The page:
Why Lego became the Apple of toys and why I filled my ceiling with untouched Lego sets

Setting the scene. Jørgen Vig Knudstorp was appointed as CEO to The LEGO Group in 2004. He discovered that a real business transformation was needed for the seventy-six-year-old family owned Danish toymaker to put a halt on declining revenue and increased debt, losing over $400 million on sales of $1 billion between 2003-2004. LEGO had an overdiversified offering lacking creativity and adding too much complexity for their users. He said, ‘There’s no single answer to anything any more.’

 What happened? A real multi-level transformation strategy working on multiple fronts. Lego started by answering the questions: why do we exist? What is our purpose?

‘Inspire and develop the builders of tomorrow’

Then it looked at its people and culture, changing the culture by increasing transparency with a looser structure. It created an attitude of ‘blame is not for failure; it is for failing to help or ask for help’, allowing failure to be part of success.

Of course, the customer experience was the center of the solution. LEGO created a strategy of niche differentiation, using crowd-ideation and co-creation to leverage the massive Lego community of more than 120,000 volunteer designers. It innovated by building customer experiences for all ages, made accessible through amazing content like the successful Lego Movies, video games, apps, Legolands and colourful Lego stores around the world. The first movie generated a half a billion dollars of revenue costing less than $60 million. It signed some very smart licensing deals for Star Wars, Batman, The Avengers and Harry Potter, seeing the importance of storytelling experiences through its offering while giving fans a great customer experiences. In the past few months LEGO even released a set based on The Rolling Stones and The Beatles Yellow Submarine to address consumers of all ages.

LEGO’s social media strategy is refined for each platform and they want to be present where it matters crossing different timezones and audiences. They have passed the bar of 12 million Facebook fans, have 400,000 Twitter followers and are present on the more visual networks like Instagram to stay relevant for the younger audience. They have an engaged, connected and informed communities.

Jørgen Vig Knudstorp and his team have been able to see and leverage what is available around them to create an engaged global fan base and members, targeting adults and kids with their playful learning toys, experiences and stories ready for an off-line and online digital world, attracting the digital savvy customers. The became a successful digital company building on the strengths of a strong enterprise digital platform.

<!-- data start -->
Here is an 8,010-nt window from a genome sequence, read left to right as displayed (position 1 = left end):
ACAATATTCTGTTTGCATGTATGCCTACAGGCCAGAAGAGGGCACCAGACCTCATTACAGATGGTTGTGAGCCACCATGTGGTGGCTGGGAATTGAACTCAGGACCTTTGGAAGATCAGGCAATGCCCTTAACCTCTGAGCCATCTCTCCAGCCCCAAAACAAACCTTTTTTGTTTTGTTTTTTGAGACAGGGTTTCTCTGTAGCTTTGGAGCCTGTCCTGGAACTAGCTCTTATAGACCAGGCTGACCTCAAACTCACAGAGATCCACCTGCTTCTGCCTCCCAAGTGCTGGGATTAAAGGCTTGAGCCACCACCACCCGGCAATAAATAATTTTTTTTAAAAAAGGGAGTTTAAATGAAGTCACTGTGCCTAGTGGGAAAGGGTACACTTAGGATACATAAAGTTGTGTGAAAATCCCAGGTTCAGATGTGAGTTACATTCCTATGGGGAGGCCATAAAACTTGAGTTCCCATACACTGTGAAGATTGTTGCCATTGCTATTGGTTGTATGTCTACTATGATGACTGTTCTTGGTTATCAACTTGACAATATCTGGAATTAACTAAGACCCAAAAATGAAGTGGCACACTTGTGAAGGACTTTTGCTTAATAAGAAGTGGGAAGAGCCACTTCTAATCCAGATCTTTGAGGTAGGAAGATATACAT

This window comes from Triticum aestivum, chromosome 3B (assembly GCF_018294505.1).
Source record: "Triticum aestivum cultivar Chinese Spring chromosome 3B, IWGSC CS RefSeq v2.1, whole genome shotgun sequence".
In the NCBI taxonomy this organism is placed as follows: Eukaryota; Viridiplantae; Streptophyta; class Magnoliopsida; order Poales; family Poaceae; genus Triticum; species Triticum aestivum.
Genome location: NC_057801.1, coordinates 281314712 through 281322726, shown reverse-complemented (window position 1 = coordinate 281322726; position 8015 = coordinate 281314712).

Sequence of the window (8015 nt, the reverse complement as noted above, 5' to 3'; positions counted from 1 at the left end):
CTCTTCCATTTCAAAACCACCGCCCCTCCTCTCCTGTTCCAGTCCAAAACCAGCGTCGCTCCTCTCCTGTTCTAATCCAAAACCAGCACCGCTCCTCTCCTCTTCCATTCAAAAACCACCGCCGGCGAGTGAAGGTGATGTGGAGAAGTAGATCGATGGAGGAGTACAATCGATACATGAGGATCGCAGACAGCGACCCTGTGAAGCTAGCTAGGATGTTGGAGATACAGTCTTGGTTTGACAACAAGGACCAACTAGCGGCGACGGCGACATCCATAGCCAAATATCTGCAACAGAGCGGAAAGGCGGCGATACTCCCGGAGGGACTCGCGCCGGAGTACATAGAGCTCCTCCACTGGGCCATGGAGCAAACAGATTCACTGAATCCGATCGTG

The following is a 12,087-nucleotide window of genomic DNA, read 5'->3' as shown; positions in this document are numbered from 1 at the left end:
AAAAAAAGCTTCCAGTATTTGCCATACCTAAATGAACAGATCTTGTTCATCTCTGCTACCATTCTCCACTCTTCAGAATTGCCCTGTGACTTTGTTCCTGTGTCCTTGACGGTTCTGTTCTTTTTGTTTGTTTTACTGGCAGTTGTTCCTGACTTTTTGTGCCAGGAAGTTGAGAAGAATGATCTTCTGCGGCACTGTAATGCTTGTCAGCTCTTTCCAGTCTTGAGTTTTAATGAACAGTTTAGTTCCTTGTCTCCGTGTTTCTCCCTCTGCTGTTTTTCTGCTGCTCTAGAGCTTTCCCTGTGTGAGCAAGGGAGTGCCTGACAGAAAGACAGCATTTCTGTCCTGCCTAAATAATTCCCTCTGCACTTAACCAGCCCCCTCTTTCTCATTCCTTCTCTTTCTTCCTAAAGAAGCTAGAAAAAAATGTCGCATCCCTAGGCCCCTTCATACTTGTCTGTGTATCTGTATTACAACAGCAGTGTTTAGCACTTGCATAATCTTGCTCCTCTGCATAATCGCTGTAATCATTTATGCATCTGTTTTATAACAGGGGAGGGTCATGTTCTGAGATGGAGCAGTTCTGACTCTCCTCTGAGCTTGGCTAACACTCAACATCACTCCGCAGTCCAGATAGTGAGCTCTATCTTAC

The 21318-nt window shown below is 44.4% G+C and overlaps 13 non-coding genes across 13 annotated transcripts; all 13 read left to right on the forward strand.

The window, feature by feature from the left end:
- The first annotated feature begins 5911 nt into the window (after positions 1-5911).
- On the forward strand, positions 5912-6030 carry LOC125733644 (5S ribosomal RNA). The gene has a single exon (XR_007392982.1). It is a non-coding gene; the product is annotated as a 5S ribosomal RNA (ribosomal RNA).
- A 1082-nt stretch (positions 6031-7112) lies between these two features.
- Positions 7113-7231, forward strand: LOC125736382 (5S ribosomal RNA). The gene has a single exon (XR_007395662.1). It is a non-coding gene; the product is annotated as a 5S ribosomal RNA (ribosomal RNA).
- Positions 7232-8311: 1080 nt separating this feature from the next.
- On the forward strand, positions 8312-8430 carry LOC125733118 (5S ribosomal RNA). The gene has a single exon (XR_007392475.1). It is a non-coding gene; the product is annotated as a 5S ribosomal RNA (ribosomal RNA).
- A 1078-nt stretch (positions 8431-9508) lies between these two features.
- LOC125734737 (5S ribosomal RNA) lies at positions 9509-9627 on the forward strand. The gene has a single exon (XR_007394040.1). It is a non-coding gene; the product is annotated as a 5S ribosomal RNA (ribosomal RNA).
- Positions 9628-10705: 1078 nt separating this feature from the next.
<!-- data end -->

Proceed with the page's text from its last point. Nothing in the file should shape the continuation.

Outcomes. For the past years, the demand for construction toys, especially Lego’s blocks, has been growing at the expense of other toy manufacturers like Mattel Inc. and Hasbro Inc. As of July 2015 more than 600 billion Lego parts had been produced. In 2015 LEGO earned $5.2 billion (2016 numbers not yet available) coming from $2.3 billion in 2010 and employs close to 15,000 people. In February 2015, Lego replaced Ferrari as Brand Finance’s ‘world’s most powerful brand’.

Jørgen Vig Knudstorp, after being their CEO for more than 12 years, is stepping down to lead the newly created LEGO brand group as they seek to expand overseas and will become chairman of Lego’s board in May 2017. 

LEGO transformed from being an injured business to a Dualarity healthy and mature hero able to perform while transforming. And this by putting the customer at the heart, see people as the soul and drive digital as its oxygen.

The world loves LEGO and many of us have been touched by LEGO at some point in our lives. They have created an emotional connection. They became the Apple of the toys.

The Telegraph article ‘Lego is a better investment than shares and gold’ states the average LEGO SET has increased in value 12 per cent each year since the turn of the Millennium’. As a result I bought multiple Lego sets that are now kept untouched in my ceiling to be sold in 10 to 15 years from now. And if that doesn’t work out, I’ll give the sets to my grandchildren.


And they announced their new Lego headquarters re-design in Denmark.

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Olivier Van Duüren.

As international Public Speaker, Trend Sensemaker, Executive Whisperer and Author I help businesses to take the pain out of their personal and business transformation, leaving them with a regained sense of spark.